Billy is sixteen and a half, a fine age for a dog and he has outlived all his peers: his mother, Trixie and father, Buster and all his brothers and sisters who scrambled over each other in the box when we came to choose him. He stood out, bold and independent and that, and his pretty markings and intelligent face meant that he was the dog for us. He was a lively and intelligent dog who chased balls and birds and dug for stones and could rip open Christmas presents faster than any five year old. He accompanied John on countless runs over the Kent Downs and reliably covered twice as many miles because of his pursuit of rabbits. The sound of his frantic barking getting fainter and fainter as he ran over the hill and a long way off after phantom bunnies is the sound of my children’s childhood. That and my equally frantic calling him back.
He has outlived both the other dogs we acquired after him: neither of them got to grow old. They were put to sleep because of weariiness and disease and, while they were weakened, both were steady on their feet until the day they died.
But Billy isn’t. He sometimes slips and staggers. When I lifted him out of the car for his walk this morning ( he makes as if to jump but can’t actually) he didn’t brace his legs to meet the ground and ended up limbs splayed in an undignified fashion like Bambi. Do dogs have a sense of their own dignity? I don’t know, it pained me to see it but he scrambled up and limped on. And he does limp. He limps and hobbles despite the medication we secrete in Milky Ways and turkey ham. He is deaf and his eyesight is failing. He will stand behind an open door waiting for someone to let him in.
He doesn’t walk far and is picky about where he wants to go. Nowhere with long grass or hard pavement. Uneven ground doesn’t suit him either. He has a favourite walk which we call the Afghans – because of a kennels nearby which seems to house a lot of Afghan hounds. The Afghans is an out and back walk through beech woodland. It’s pretty but can get dull day after day. He likes sniffing and loitering round trees, but he walks very slowly and some way behind me and when I turn, he stops, as if we are playing Grandmother’s footsteps. If I walk back to him, he turns round and heads back to the car as if he’s pleased that at last the walk is over, and strangely he then picks up the pace and looks quite sprightly. You wonder, (I wonder), if it’s worth it.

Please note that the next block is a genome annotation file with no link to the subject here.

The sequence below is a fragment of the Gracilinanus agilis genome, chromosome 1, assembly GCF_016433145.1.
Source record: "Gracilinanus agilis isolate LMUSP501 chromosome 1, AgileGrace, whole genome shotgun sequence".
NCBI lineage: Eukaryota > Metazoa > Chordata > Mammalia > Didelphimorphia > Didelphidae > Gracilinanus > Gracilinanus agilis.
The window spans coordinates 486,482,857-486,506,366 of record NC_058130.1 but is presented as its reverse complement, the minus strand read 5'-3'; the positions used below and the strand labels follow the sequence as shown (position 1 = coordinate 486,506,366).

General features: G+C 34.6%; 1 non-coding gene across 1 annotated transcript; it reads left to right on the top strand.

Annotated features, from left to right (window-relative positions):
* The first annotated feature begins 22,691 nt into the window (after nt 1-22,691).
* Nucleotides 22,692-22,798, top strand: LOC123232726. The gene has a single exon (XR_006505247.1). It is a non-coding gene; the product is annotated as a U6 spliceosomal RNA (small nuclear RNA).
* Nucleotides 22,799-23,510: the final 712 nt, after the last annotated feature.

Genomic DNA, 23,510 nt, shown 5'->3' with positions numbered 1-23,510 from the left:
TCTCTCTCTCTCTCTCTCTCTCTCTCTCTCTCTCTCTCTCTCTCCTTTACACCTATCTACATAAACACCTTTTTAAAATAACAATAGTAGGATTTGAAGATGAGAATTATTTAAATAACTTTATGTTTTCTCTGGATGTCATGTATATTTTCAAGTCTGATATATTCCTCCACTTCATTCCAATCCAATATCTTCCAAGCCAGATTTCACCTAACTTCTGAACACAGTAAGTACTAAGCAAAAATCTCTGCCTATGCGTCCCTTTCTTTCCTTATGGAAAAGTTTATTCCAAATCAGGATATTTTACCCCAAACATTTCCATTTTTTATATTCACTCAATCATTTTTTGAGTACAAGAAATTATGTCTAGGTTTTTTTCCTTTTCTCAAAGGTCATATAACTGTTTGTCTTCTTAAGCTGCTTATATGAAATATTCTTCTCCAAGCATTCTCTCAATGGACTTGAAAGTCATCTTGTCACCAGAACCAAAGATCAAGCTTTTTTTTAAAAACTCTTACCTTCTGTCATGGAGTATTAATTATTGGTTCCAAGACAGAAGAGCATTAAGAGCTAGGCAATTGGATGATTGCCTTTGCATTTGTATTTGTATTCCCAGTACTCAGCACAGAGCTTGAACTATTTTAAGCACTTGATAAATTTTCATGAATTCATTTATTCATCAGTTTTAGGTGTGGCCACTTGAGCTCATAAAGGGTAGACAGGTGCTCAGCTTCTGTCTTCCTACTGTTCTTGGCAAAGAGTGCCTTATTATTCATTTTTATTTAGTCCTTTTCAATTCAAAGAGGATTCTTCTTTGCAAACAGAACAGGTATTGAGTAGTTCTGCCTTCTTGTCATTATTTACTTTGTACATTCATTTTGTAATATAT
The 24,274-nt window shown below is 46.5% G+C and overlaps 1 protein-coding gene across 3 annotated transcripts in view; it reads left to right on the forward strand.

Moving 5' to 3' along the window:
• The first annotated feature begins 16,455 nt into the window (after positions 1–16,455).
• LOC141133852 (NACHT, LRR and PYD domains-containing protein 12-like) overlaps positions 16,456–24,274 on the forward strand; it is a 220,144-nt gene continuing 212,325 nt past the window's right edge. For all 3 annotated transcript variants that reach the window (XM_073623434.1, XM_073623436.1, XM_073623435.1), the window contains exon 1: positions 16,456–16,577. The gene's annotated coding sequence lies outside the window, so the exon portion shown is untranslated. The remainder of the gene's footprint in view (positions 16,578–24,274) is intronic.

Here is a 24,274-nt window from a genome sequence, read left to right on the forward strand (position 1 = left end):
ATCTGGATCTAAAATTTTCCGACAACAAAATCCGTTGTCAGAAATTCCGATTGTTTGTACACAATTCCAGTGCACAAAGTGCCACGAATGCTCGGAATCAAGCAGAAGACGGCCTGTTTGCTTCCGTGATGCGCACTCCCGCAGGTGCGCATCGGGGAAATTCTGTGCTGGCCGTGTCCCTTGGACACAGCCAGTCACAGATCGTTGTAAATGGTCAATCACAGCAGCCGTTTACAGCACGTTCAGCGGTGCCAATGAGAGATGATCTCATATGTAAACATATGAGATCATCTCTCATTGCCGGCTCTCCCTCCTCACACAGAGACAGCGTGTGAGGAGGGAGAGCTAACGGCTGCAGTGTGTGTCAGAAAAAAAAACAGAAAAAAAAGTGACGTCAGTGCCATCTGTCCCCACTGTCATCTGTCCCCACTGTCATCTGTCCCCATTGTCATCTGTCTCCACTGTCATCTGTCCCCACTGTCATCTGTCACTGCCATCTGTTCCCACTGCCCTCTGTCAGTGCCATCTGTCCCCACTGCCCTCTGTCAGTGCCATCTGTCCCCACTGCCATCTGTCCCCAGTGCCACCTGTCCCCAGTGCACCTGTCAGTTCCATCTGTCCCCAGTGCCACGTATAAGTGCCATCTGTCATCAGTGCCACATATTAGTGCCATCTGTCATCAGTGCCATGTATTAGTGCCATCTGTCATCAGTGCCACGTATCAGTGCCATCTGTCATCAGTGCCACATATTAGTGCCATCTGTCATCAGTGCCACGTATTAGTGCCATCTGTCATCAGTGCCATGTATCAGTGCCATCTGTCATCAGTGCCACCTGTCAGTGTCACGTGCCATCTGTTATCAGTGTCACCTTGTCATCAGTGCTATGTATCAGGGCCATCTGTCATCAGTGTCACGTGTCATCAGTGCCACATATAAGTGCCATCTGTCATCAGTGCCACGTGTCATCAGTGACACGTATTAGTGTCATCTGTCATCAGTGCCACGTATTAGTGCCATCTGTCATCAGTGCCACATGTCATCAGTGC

Tricky isn’t it? But then what is left to him?
He still enjoys visitors. He can’t hear the front door bell but when he sees old friends he is still waggy and excited. He remembers. He doesn’t like new people much unless they have a dog treat in their pocket in which case he can fix them with a meaningful stare and even bark at the pocket until they get the idea and cough up. We have a steel bucket which has some stinky dog treat in, not jerky but tripe or something vile, he sits by that until I open in and reach in to give him some, holding my breath all the while.
He loves John and tries to play chase. It’s like watching a slow motion game, John ever so gently running round the garden and playing peepo behind the trees. It doesn’t last long and then he goes for a long lie down, Billy that is.
He is still a whizz with wrapping paper despite wobbly teeth and fewer of them.
When he’s finished his dinner, he goes for a good long roll and rub on the rug, or if it’s warm he’ll roll on the lawn.
More and more of his time is spent asleep in his bed, he rarely sunbathes these days. He snores gently and twitches, whining, dreaming of chasing those rabbits and sometimes is so still that I wonder if he has gone. This would be my best hope for him, that he drifts away one afternoon with his tummy full of chicken and rice.
The part in Watership Down when the black rabbit comes for Hazel still has the power to make me weep.
We have had an entire narrative of Hazel’s adventures and discovery of wisdom. When you have a dog from a puppy it’s the same, your life bookends theirs, you know their whole history, all they were and are. It will be horribly sad when that day comes to say goodbye to Billy: his life is the last link to my children’s childhood and witnessing a creature move from young to old is profound. In the same way as the Black Rabbit changes from being an object of fear to a welcome friend to an ageing Hazel, so I can see and have seen that when their lives hang weary upon them our animals’ peaceful deaths come as a relief and release.
Perhaps that’s why God saw fit to put us together on this earth, that we could observe their quiet dignity and acceptance. They are not, so far as we know, aware of their own mortality and they naturally live to the fullness of their powers every day. I belong to a generation addicted to their own youth and vitality and yet the inevitable happens, of course. Inch by inch and little by little our strength diminishes. To face this with grace is part of life’s work, I believe.
I never saw a wild thing
sorry for itself.
A small bird will drop frozen dead from a bough
without ever having felt sorry for itself.
(Don’t worry, I’ve not bought a rocking chair yet.)